Annals of Surgical Oncology 12/2014; 22(2). DOI:10.1245/s10434-014-4246-9 · 3.93 Impact Factor
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    ABSTRACT: Purpose: To identify insured services that are most important to Medicare beneficiaries with cancer and their family caregivers when coverage is limited. Methods: A total of 440 participants (patients, n = 246; caregivers, n = 194) were enrolled onto the CHAT (Choosing Health Plans All Together) study from August 2010 to March 2013. The exercise elicited preferences about what benefits Medicare should cover for patients with cancer in their last 6 months of life. Facilitated sessions lasted 2.5 hours, included 8 to 10 participants, and focused on choices about Medicare health benefits within the context of a resource-constrained environment. Results: Six of 15 benefit categories were selected by > 80% of participants: cancer care, prescription drugs, primary care, home care, palliative care, and nursing home coverage. Only 12% of participants chose the maximum level of cancer benefits, a level of care commonly financed in the Medicare program. Between 40% and 50% of participants chose benefits not currently covered by Medicare: unrestricted cash, concurrent palliative care, and home-based long-term care. Nearly one in five participants picked some level of each of these three benefit categories and allocated on average 30% of their resources toward them. Conclusion: The mismatch between covered benefits and participant preferences shows that addressing quality of life and the financial burden of care is a priority for a substantial subset of patients with cancer in the Medicare program. Patient and caregiver preferences can be elicited, and the choices they express could suggest potential for Medicare benefit package reform and flexibility.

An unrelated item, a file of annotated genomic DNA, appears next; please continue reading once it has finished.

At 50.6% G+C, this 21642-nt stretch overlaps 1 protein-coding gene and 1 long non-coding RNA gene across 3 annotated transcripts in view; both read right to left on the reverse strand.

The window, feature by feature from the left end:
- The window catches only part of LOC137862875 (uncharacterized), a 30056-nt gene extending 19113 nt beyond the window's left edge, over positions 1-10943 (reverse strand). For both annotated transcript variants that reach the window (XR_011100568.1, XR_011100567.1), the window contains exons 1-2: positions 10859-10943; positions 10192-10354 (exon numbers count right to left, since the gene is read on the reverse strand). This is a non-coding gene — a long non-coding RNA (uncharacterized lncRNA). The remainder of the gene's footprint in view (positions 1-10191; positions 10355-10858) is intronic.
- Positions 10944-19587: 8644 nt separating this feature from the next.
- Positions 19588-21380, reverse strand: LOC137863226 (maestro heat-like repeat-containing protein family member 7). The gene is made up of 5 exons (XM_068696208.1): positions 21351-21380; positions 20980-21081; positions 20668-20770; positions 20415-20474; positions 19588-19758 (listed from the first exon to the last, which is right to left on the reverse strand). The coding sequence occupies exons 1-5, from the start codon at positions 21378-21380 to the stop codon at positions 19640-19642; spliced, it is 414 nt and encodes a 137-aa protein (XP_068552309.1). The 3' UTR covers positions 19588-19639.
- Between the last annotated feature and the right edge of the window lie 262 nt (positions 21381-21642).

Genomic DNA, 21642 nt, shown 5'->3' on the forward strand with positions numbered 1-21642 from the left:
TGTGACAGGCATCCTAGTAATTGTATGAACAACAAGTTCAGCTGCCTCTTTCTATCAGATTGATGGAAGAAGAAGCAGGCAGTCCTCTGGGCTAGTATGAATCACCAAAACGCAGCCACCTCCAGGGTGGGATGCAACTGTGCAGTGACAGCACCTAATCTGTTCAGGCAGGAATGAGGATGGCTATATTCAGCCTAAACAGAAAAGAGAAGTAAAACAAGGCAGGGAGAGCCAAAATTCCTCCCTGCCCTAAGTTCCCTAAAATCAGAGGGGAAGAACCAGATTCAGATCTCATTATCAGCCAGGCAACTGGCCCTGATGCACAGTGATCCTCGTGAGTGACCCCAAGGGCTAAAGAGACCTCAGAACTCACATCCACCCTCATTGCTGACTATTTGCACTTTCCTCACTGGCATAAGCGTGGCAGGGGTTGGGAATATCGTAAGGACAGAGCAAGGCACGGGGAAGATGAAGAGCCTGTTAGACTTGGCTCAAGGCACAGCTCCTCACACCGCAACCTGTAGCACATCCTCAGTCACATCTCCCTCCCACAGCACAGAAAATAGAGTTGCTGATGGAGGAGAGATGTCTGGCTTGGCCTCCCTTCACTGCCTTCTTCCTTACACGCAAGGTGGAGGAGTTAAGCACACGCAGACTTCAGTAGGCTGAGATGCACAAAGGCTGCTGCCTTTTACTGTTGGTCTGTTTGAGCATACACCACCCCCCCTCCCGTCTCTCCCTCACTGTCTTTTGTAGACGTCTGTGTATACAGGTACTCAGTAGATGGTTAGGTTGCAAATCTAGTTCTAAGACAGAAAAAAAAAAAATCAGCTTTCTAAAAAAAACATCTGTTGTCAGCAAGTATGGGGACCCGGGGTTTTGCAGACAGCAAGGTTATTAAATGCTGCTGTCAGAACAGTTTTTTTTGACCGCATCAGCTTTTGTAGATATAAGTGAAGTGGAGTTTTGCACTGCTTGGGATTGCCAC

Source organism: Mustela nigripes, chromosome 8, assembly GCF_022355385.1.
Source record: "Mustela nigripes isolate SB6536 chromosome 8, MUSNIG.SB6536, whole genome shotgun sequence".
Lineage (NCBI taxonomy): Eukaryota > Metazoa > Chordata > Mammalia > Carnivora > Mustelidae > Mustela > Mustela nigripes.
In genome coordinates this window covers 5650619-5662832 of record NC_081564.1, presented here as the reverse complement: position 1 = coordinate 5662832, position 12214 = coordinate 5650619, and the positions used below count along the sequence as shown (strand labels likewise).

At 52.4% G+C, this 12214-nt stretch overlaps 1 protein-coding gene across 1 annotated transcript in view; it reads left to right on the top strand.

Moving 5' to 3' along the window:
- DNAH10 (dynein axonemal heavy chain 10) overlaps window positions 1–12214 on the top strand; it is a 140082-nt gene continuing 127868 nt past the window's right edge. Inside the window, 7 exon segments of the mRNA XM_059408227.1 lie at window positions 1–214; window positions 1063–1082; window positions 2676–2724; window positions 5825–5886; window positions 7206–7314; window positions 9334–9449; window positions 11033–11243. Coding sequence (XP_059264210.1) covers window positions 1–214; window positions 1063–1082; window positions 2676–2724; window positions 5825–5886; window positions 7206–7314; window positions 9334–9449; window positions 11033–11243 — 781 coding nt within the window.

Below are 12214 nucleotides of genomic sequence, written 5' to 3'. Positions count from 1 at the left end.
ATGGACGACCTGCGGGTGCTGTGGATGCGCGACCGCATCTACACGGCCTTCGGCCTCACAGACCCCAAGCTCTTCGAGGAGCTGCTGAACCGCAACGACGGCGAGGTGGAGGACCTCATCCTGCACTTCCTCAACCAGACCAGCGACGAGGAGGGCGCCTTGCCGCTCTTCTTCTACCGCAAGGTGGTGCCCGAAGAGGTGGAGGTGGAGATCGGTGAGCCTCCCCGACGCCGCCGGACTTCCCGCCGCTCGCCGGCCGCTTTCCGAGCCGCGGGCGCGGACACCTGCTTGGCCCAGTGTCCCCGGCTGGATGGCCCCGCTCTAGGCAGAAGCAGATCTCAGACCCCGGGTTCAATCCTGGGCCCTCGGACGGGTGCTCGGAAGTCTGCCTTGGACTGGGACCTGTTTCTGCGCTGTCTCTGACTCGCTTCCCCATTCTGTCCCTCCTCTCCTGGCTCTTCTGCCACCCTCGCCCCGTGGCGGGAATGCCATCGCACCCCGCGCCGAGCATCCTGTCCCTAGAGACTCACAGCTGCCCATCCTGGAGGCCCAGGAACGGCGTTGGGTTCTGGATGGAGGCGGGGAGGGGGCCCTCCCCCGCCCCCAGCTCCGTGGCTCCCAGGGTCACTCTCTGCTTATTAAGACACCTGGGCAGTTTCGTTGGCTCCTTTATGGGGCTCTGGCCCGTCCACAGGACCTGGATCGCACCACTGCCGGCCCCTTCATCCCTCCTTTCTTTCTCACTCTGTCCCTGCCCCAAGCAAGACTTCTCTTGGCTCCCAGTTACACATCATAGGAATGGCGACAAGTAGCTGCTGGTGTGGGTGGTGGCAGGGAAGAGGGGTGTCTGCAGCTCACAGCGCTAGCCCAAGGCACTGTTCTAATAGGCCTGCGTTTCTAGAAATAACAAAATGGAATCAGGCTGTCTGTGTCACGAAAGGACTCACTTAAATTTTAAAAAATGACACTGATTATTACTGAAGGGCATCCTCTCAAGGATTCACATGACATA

Journal of Clinical Oncology 08/2014; 32(28). DOI:10.1200/JCO.2013.54.2605 · 18.43 Impact Factor